Sunday, December 31, 2017

David Russell writes


Part II

From what Selene could observe, Melville did not quite have Hudson’s ruggedness, but he seemed to have a quicker brain and greater sensitivity – and he was, alluringly, a bit on the slender and androgynous side. She could almost imagine doing a ballet routine with him; he could pick her up and swing her lithe form. So Selene proceeded to her next step, sending him a questionnaire, to sound out his knowledge of history and politics. 

Melville certainly passed muster but did not blind Selene with science. He could not be Selene’s mentor, partly because of all she had learned from Hudson, which had made her compulsively knowledge-hungry – turned her into a ruthlessly determined scholar. It had certainly sharpened her career, and could sharpen other things! So they could initiate their expedition on terms of parity, with Selene assuming some of Hudson’s old role. They both knew what they were doing, what they were looking for. And if there were to be a platonic conclusion, she was sure Melville could certainly take it in his stride. He radiated the greater humanity which comes from not having had things too easy. She had sensed that this had not altogether been the case with Hudson – although he could play the gentleman with perfect ease.


Her flight was held up for 6 hours at Gander Airport Newfoundland because of a terrorist alert. Selene was bemused and irritated, but not devastated. There remained the perverse excitement of being at a safe distance. The waiting period gave her time for reflection: some of the most sublime trysts took place with conflict and war in the background.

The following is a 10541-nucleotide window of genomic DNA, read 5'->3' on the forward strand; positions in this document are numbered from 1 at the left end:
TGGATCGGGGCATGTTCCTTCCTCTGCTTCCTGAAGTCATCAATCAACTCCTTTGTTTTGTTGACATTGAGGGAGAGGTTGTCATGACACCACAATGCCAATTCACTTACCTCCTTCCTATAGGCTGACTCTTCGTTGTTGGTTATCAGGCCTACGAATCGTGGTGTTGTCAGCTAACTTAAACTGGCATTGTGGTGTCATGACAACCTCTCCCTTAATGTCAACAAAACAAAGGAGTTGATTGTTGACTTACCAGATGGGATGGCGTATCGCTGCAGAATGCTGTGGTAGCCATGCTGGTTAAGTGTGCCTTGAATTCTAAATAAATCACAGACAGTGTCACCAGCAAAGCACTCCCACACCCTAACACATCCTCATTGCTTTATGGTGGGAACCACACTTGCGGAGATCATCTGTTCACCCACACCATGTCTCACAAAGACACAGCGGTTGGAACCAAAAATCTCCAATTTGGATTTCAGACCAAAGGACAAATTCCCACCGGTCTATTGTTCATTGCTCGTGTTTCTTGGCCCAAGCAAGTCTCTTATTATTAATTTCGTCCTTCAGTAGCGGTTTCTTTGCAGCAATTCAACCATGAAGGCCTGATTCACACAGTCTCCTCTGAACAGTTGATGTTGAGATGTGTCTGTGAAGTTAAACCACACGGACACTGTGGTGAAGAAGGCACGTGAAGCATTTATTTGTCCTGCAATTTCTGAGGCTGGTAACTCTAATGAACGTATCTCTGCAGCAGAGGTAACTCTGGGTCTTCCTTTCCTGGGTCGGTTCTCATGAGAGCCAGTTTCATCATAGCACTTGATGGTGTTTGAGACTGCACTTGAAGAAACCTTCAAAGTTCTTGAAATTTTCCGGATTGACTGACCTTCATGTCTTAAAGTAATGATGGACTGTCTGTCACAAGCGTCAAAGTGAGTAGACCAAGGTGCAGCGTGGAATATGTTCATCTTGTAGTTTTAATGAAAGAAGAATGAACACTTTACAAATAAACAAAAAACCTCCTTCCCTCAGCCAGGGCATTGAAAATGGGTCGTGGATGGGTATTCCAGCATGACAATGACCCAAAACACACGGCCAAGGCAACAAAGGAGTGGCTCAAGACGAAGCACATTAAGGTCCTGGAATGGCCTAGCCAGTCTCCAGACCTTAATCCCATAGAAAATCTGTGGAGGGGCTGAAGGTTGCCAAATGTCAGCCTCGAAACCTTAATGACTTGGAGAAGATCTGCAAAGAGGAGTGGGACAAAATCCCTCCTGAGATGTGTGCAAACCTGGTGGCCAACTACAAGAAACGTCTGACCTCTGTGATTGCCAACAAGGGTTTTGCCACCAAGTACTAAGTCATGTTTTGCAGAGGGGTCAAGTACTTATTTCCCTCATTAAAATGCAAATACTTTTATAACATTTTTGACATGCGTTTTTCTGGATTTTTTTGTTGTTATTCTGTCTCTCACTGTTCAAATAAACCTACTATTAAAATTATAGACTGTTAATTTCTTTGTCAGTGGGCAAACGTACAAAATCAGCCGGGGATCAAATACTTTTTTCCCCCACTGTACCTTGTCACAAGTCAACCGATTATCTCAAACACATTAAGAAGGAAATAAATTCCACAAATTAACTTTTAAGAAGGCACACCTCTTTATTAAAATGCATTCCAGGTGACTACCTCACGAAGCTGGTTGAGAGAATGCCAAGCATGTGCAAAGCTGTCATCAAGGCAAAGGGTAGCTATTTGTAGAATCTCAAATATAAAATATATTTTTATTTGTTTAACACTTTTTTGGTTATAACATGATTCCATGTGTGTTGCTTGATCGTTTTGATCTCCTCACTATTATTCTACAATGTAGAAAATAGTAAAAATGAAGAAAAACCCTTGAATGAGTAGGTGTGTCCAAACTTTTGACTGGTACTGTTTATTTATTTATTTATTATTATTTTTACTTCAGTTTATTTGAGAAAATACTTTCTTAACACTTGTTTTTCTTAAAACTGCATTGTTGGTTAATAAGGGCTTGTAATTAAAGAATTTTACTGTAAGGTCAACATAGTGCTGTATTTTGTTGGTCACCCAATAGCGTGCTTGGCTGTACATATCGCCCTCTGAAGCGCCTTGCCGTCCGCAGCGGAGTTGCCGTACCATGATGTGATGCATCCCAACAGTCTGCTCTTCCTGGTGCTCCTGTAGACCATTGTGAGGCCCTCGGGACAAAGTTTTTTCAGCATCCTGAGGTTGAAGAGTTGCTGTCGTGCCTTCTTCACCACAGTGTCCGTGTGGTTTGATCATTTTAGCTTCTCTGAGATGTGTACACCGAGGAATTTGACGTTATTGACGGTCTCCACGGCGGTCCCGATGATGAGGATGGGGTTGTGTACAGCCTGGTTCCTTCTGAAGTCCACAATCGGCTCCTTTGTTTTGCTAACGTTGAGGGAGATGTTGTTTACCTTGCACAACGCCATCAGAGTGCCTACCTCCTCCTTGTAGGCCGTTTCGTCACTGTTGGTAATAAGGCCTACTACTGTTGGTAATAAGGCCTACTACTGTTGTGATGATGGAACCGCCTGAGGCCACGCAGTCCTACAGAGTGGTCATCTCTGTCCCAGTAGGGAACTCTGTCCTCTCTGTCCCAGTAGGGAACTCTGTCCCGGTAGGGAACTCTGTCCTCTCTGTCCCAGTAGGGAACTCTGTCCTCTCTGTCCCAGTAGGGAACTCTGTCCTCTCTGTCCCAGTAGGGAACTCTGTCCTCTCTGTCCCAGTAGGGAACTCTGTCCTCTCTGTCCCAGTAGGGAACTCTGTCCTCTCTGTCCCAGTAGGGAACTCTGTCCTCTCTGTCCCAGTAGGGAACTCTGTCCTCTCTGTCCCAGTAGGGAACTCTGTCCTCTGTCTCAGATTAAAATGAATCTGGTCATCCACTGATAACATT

She had scrupulously kept the map from her last trip, so she could precisely locate the scene of her instinctive encounter, fortified by the experience and memory of that tryst – flagged by a jagged rock, shaped rather like a spear-head. Radiant in her white bathing suit, she waited patiently. The fates answered her prayer, sure enough, a speck appeared on the horizon, fleshing out a beautiful boy – a bit taller and stronger than the one cherished in her memory; his exquisite coffee-coloured skin encased his rippling muscles. He felt like a perfect blend of Native American and Mediterranean – and that was certainly a possibility. Below his slender waist were the black trunks of magnetic chemistry. (Yes; Selene harboured fantasies about mixed race males; she also rather fancied herself as a dusky quadroon or octoroon, making a modulating colour scheme from her encounters – white and coffee-coloured, black and brown). He showed no reticence; they lit up with two-way smiles. With an imperious wave, she beckoned him to follow her into the sea, which murmured prompts to them both through its eddies and, non-verbally, commanding him to emulate her every motion in the water. This beat hell out of synchronised swimming. Their goggles enabled them to monitor each other’s every movement, with all the grace of dolphins. He matched her in agility and endurance. They headed for the shore; she gave him a full, penetrating gaze and then turned firmly away. As if bound by oath, he refrained from looking at her – perhaps because of something deep-seated in his conditioning. There was the ultimately desirable God, and for that reason their consummation must be purely in the realm of the spirit. He would remain forever in her memory, untarnished by foibles as was the other boy. To reciprocate, she would last throughout his life-span, perhaps beyond, as his dream goddess. If it was his tragic destiny to be cut down in his prime, through drugs, fame, or gang warfare, she would beam his laser guides to heaven, in the assurance that he had sustained a sort of perfection throughout his lifetime on earth. Perhaps part of her wanted to be preserved as a statue for posterity.  

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